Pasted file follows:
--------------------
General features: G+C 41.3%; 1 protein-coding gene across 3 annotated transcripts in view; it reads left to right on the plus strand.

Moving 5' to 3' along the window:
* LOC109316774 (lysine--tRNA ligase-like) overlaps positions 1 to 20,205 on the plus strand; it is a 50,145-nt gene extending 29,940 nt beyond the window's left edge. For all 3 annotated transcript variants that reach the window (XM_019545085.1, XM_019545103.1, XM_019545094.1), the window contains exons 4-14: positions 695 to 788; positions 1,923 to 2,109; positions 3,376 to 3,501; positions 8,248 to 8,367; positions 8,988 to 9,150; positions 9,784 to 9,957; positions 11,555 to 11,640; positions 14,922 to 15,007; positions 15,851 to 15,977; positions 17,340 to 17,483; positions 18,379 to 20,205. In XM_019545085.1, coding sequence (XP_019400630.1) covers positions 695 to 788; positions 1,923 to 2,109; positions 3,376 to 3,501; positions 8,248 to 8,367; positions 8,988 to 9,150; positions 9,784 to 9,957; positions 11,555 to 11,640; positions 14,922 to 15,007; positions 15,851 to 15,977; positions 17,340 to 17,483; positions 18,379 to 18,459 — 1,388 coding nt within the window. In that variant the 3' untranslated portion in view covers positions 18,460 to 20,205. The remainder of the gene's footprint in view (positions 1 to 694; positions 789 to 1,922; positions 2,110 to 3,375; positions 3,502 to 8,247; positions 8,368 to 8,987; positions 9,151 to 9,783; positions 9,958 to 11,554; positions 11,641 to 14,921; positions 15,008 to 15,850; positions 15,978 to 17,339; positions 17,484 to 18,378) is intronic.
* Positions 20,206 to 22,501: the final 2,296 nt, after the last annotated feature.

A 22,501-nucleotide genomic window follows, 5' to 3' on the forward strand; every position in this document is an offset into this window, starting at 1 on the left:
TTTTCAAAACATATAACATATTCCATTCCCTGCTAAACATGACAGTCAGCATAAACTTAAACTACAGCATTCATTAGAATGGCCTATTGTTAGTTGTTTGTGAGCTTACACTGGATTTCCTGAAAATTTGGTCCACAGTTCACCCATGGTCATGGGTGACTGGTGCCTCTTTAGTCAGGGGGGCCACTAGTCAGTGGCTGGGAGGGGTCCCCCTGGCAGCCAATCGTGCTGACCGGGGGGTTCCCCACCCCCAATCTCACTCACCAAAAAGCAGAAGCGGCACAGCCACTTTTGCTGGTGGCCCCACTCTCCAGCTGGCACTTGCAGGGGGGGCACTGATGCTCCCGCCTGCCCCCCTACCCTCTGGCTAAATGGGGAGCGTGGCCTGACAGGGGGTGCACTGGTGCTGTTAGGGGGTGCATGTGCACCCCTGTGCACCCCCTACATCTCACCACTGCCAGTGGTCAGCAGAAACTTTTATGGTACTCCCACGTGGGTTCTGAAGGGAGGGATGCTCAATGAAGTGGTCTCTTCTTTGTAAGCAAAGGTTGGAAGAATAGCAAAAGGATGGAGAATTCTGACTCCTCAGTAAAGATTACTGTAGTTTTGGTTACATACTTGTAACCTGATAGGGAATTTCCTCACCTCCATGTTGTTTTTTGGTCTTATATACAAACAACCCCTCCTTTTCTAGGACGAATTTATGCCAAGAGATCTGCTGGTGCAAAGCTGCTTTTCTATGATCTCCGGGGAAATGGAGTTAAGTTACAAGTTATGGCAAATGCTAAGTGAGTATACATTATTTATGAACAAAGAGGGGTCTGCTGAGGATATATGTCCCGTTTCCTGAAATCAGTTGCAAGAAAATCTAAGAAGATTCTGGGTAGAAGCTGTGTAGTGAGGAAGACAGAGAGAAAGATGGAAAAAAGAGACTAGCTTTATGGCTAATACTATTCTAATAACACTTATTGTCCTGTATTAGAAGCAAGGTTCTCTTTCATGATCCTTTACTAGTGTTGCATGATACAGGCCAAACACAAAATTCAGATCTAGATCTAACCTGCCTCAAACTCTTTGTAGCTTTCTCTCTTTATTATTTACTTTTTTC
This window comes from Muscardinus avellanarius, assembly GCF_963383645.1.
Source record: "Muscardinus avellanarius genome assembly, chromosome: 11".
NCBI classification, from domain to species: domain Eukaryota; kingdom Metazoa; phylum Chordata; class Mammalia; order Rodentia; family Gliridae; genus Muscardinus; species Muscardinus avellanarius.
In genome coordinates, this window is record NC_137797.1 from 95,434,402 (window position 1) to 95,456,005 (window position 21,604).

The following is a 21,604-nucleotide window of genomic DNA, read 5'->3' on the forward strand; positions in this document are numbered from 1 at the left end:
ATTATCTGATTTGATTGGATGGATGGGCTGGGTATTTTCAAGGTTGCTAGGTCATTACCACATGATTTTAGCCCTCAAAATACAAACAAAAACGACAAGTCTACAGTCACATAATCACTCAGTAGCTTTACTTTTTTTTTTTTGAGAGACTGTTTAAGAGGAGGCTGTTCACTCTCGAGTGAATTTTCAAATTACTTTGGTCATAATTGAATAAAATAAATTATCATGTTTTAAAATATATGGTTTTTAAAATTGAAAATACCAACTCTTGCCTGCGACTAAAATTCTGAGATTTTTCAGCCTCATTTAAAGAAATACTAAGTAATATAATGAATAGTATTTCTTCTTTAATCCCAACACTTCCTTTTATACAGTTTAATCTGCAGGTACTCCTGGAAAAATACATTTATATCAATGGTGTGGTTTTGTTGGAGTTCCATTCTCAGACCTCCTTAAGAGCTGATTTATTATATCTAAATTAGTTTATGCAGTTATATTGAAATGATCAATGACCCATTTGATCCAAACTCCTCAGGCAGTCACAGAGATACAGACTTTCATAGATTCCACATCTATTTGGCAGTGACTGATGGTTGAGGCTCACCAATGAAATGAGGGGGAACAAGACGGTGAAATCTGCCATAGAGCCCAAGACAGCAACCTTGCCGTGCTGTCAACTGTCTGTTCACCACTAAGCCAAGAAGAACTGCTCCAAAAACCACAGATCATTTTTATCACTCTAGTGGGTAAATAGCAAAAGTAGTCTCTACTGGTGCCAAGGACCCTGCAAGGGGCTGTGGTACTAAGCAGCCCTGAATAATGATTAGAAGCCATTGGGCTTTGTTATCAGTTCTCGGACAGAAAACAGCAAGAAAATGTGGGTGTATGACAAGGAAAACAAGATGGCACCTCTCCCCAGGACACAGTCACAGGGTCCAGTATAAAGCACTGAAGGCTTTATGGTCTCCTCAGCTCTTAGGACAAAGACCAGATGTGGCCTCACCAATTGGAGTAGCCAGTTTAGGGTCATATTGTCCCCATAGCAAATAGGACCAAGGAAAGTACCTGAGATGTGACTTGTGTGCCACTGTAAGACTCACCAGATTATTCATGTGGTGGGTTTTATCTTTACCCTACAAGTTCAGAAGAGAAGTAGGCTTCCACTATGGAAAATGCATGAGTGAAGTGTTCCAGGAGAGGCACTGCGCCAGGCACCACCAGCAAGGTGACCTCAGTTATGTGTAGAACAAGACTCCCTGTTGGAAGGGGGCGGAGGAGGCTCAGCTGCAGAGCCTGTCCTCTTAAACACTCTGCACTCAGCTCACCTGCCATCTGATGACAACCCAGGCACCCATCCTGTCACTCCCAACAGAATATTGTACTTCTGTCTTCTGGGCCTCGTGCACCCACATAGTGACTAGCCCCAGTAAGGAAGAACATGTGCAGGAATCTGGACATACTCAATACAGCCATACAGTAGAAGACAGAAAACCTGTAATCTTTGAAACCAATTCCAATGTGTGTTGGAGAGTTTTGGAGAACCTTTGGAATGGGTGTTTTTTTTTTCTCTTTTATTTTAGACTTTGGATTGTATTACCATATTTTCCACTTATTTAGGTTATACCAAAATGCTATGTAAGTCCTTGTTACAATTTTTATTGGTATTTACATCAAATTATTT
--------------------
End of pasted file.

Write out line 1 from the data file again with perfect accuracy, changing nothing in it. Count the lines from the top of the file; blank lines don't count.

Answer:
General features: G+C 41.3%; 1 protein-coding gene across 3 annotated transcripts in view; it reads left to right on the plus strand.